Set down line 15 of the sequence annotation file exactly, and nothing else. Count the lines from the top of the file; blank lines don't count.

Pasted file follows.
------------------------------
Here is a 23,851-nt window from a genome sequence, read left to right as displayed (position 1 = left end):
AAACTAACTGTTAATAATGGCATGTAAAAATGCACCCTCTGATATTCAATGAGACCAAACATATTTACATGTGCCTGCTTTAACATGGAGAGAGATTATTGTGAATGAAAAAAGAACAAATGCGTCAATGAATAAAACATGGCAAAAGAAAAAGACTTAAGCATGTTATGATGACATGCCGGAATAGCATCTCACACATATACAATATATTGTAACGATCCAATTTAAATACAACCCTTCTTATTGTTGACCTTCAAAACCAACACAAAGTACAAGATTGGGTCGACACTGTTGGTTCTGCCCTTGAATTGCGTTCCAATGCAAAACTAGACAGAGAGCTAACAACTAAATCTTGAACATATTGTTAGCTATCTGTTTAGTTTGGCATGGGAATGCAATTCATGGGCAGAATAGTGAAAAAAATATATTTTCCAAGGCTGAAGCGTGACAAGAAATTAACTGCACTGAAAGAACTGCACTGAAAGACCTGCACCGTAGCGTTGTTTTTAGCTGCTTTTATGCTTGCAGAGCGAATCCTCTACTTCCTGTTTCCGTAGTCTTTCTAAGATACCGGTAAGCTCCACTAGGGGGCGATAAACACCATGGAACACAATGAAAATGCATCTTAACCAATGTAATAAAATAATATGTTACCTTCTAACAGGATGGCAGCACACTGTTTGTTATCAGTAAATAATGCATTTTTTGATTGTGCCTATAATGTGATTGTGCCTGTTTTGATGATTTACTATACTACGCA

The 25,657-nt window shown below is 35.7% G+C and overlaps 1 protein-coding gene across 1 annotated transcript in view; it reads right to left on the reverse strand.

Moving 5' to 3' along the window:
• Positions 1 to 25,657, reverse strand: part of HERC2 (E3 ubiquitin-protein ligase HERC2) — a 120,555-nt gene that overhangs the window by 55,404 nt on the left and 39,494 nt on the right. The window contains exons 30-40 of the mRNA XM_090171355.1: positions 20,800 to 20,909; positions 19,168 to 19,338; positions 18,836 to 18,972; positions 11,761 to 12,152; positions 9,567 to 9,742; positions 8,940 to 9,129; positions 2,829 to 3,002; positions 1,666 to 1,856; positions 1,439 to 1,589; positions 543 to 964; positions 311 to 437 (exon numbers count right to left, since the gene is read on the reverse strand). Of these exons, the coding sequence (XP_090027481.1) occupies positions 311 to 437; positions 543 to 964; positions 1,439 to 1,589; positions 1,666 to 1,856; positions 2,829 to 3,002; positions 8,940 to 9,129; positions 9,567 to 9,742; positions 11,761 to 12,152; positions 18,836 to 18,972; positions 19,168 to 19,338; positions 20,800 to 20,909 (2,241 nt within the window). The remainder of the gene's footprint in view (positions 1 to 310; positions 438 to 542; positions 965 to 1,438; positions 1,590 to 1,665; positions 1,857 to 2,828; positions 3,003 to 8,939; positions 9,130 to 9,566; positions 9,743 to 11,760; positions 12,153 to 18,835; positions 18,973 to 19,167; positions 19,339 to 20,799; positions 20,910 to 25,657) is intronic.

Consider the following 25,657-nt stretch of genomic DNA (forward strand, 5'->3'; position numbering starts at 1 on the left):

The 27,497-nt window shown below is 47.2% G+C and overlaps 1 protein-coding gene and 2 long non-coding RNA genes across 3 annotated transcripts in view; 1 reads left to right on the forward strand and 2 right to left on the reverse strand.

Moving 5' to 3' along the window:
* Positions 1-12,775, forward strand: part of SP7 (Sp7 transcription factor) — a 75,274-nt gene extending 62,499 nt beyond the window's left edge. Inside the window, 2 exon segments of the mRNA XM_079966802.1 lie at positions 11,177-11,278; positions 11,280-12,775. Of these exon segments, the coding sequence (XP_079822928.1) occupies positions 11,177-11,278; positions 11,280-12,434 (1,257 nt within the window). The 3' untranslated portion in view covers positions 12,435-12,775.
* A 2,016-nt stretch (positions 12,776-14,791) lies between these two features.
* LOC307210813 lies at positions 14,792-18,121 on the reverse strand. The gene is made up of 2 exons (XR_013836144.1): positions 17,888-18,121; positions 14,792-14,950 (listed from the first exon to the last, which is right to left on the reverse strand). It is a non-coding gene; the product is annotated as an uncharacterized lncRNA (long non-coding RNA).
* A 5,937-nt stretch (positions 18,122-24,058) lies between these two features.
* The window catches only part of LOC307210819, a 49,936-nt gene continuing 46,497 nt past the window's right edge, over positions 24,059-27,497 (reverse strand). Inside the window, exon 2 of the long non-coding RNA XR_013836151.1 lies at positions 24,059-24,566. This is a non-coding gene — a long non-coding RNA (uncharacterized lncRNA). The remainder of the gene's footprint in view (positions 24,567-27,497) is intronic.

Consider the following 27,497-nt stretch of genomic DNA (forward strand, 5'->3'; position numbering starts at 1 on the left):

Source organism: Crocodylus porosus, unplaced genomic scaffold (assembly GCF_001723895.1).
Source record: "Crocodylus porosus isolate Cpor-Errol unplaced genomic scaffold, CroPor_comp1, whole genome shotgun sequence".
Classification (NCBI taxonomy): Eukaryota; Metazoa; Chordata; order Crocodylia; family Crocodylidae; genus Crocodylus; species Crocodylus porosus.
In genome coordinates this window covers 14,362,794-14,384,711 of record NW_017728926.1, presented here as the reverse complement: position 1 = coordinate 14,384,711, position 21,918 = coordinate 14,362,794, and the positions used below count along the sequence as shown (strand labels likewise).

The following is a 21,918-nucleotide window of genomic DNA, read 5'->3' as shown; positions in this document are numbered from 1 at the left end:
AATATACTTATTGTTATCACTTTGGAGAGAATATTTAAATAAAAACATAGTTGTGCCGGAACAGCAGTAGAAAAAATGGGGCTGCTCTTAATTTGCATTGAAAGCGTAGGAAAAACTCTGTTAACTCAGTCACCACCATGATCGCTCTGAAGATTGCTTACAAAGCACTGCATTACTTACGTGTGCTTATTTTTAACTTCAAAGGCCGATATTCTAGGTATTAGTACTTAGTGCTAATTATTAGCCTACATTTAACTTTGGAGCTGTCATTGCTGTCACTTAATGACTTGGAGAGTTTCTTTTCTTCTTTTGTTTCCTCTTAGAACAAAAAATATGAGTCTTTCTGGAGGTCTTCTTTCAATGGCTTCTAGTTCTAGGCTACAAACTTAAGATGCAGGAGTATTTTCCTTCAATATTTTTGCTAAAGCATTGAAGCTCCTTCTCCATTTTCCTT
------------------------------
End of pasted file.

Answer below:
Source organism: Crocodylus porosus, unplaced genomic scaffold (assembly GCF_001723895.1).